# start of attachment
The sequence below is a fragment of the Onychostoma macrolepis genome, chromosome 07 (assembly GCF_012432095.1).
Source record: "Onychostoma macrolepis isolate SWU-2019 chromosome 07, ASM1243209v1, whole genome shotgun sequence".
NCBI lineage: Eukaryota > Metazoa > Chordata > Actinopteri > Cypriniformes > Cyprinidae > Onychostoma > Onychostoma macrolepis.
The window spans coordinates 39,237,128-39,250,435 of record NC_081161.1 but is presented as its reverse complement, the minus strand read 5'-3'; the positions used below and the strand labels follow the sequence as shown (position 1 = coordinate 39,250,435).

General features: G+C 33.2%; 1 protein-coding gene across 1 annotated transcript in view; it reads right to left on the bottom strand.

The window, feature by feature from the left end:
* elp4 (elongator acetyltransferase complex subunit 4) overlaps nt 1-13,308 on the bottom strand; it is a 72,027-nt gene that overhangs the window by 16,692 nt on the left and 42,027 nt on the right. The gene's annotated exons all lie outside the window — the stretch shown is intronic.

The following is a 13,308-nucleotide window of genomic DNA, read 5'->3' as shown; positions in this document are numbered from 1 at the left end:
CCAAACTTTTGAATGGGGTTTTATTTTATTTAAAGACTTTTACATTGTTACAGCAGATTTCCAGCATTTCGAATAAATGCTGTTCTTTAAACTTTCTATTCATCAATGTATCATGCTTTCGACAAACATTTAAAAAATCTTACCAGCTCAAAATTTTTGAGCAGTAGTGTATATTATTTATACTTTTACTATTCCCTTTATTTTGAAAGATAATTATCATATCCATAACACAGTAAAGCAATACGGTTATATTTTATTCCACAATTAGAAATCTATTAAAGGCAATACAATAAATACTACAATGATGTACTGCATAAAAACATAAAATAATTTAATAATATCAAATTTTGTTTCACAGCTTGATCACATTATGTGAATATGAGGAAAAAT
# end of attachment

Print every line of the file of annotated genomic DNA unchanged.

The sequence below is a fragment of the Onychostoma macrolepis genome, chromosome 07 (assembly GCF_012432095.1).
Source record: "Onychostoma macrolepis isolate SWU-2019 chromosome 07, ASM1243209v1, whole genome shotgun sequence".
NCBI lineage: Eukaryota > Metazoa > Chordata > Actinopteri > Cypriniformes > Cyprinidae > Onychostoma > Onychostoma macrolepis.
The window spans coordinates 39,237,128-39,250,435 of record NC_081161.1 but is presented as its reverse complement, the minus strand read 5'-3'; the positions used below and the strand labels follow the sequence as shown (position 1 = coordinate 39,250,435).

General features: G+C 33.2%; 1 protein-coding gene across 1 annotated transcript in view; it reads right to left on the bottom strand.

The window, feature by feature from the left end:
* elp4 (elongator acetyltransferase complex subunit 4) overlaps nt 1-13,308 on the bottom strand; it is a 72,027-nt gene that overhangs the window by 16,692 nt on the left and 42,027 nt on the right. The gene's annotated exons all lie outside the window — the stretch shown is intronic.

The following is a 13,308-nucleotide window of genomic DNA, read 5'->3' as shown; positions in this document are numbered from 1 at the left end:
CCAAACTTTTGAATGGGGTTTTATTTTATTTAAAGACTTTTACATTGTTACAGCAGATTTCCAGCATTTCGAATAAATGCTGTTCTTTAAACTTTCTATTCATCAATGTATCATGCTTTCGACAAACATTTAAAAAATCTTACCAGCTCAAAATTTTTGAGCAGTAGTGTATATTATTTATACTTTTACTATTCCCTTTATTTTGAAAGATAATTATCATATCCATAACACAGTAAAGCAATACGGTTATATTTTATTCCACAATTAGAAATCTATTAAAGGCAATACAATAAATACTACAATGATGTACTGCATAAAAACATAAAATAATTTAATAATATCAAATTTTGTTTCACAGCTTGATCACATTATGTGAATATGAGGAAAAAT